At least four government agencies were unable to send e-mails for periods ranging from 30 minutes to several hours on Monday.
These were the Land Transport Authority, the Housing Board, the National Environment Agency and the Islamic Religious Council of Singapore.
Employees told The Straits Times that their e-mails were stuck in the "outbox" and could not be sent. It is unclear how many public servants were affected in total, but no public services were affected.
In a reply to queries, a spokesman for the Government Technology Agency (GovTech), which leads the Government's charge on digital transformation, said "a few users experienced intermittent access to their e-mail", and there was "no widespread outage".
"The issue has been contained and we are confirming the cause," she said. The agency eliminated cyber attacks as a reason.
Its current assessment is that the outage was due to a security patch upgrade. This is when a piece of code is inserted into a software to improve its functioning.
GovTech said such disruptions are "not common" and it puts patches and software upgrades through quality assurance testing before they are sent out. "Still, incidents like this do happen from time to time," said the spokesman.
"At GovTech, we have standard operating procedures and capabilities in place to quickly isolate such incidents and recover the services as soon as possible," she added. She did not say what these procedures were.
Cyber-security experts said that such e-mail outages are inevitable.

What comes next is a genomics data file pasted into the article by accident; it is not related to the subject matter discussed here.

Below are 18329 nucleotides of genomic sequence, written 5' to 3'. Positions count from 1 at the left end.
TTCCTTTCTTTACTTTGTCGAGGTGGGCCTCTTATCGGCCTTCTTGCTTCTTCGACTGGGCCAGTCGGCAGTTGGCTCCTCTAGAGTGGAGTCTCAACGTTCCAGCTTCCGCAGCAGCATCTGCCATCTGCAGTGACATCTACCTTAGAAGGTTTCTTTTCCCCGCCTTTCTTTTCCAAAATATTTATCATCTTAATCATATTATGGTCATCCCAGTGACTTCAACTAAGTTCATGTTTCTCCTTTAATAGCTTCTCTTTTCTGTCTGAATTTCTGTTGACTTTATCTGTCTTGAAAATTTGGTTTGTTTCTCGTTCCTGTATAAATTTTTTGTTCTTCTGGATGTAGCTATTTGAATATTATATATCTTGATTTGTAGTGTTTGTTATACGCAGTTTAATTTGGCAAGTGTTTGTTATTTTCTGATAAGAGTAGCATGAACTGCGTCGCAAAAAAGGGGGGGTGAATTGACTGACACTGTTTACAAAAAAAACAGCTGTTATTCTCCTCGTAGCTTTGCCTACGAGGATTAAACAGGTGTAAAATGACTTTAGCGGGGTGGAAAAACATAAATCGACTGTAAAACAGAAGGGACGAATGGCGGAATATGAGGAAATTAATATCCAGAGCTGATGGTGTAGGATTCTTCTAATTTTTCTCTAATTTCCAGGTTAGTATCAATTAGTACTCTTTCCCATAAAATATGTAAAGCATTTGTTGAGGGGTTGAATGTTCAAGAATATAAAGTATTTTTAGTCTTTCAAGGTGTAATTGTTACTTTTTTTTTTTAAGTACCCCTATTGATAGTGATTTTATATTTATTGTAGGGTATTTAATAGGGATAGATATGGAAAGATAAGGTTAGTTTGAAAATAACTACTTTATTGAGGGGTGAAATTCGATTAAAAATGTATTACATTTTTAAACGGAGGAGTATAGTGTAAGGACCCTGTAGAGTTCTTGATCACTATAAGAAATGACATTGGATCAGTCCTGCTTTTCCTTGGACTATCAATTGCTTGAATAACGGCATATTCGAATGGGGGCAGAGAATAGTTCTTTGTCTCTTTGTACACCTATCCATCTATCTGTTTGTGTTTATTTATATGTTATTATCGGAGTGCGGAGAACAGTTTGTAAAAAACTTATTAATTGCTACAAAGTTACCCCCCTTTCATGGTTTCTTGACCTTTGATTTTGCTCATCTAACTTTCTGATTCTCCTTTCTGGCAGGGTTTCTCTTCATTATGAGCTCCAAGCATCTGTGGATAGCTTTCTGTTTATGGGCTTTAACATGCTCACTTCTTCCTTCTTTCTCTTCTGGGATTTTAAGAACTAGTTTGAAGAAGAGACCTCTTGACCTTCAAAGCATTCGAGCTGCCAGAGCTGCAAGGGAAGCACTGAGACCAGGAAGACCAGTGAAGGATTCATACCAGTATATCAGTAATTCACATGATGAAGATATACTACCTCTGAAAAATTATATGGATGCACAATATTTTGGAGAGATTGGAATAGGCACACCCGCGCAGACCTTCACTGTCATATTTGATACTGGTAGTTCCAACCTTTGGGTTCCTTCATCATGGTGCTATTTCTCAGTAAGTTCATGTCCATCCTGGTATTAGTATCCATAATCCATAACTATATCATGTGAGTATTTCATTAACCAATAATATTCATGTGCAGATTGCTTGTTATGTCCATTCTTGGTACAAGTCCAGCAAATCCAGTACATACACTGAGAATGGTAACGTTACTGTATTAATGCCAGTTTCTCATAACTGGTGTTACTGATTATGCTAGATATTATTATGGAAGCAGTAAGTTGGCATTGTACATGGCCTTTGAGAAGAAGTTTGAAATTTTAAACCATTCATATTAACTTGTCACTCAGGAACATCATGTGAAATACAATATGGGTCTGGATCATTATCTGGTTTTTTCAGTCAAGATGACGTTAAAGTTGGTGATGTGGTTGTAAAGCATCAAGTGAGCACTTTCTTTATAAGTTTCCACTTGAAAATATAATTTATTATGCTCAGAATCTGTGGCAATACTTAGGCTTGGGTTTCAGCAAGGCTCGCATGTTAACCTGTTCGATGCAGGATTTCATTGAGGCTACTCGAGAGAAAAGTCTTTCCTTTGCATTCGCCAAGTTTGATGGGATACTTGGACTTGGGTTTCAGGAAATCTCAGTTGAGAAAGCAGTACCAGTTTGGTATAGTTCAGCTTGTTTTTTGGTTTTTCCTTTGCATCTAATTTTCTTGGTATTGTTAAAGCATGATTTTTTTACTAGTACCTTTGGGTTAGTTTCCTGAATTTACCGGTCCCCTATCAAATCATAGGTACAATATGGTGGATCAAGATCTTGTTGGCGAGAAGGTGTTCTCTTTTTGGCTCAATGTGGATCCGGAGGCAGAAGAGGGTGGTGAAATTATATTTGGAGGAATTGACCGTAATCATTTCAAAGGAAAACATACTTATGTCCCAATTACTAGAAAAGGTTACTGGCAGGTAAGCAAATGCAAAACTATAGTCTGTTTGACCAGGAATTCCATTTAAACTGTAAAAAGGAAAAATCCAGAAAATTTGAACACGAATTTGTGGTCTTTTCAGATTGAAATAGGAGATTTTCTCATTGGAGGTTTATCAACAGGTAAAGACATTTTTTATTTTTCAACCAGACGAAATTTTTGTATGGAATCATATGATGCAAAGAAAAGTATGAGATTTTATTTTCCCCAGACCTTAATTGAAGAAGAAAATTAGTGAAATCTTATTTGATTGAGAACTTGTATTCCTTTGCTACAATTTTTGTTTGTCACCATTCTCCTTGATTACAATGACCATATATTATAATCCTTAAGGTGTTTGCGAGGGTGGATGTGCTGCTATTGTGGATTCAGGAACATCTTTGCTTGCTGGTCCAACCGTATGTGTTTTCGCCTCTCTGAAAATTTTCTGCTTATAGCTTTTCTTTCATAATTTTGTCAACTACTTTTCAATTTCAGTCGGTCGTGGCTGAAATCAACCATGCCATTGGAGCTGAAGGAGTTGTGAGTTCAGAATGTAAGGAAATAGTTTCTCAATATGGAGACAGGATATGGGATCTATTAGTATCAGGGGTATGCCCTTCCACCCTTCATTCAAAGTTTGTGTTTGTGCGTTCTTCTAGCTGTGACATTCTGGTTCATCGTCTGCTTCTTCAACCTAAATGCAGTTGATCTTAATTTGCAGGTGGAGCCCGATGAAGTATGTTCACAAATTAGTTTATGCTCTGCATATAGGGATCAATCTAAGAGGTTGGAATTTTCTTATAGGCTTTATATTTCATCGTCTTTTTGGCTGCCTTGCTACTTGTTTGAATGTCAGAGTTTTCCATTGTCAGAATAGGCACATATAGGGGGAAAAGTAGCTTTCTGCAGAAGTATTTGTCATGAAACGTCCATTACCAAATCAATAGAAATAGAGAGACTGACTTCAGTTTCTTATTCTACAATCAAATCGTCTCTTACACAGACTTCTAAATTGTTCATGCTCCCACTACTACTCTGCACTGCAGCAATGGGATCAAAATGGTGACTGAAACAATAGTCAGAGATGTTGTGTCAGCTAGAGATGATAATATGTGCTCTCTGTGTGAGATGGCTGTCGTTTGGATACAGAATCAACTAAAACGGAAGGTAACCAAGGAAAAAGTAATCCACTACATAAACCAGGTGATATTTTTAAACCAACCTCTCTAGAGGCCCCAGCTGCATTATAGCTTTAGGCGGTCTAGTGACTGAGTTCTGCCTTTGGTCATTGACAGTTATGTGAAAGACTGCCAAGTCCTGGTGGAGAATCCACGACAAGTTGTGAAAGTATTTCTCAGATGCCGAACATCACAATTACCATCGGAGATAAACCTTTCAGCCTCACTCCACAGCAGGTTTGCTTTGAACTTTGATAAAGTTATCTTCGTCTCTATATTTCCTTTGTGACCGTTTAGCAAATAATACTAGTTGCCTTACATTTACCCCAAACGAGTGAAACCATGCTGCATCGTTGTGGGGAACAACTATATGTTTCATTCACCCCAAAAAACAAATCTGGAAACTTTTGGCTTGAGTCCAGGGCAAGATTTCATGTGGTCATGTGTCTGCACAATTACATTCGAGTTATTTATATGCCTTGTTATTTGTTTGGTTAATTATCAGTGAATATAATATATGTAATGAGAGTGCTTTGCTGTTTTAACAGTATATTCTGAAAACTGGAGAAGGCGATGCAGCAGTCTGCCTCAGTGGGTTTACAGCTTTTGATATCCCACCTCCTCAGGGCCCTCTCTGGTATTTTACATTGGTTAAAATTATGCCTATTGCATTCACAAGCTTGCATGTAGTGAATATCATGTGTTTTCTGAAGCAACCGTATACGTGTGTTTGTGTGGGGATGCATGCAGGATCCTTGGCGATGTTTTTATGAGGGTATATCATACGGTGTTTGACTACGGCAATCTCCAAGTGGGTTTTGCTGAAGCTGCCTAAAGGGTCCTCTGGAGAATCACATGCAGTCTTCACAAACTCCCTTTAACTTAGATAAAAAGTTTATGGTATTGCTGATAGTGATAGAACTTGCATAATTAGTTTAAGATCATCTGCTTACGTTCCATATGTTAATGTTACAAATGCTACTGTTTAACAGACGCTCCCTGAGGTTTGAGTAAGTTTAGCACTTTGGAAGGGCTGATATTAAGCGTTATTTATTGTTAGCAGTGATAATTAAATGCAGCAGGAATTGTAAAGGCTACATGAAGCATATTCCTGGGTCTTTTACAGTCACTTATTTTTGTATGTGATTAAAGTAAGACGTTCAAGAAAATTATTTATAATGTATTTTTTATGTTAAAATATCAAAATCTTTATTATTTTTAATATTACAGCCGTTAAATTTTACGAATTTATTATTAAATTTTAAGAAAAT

"Even the most sophisticated IT vendors cannot guarantee you a 100 per cent no-disruption service. But they can promise you that they will react quickly to solve the problem," said chief executive Glen Francis of IT consultancy CIO Academy Asia.
What is more critical, he said, is that organisations' IT staff are able to react to such outages quickly and keep employees updated on how to handle such disruptions.
Digital management consultant Ryan Lim said the e-mail outage appears to be more severe than it is "as the workforce depends on it as our main means of communication".
But "if it were a cyber attack, you would deny the organisation's access to critical functions like records and data - not its e-mail services", he said.
In a bid to prevent cyber attacks, the Government delinked Internet access from the work computers of all 143,000 public officers earlier this year. They can still surf the Internet, but only on mobile devices or computers that are not connected to the office network.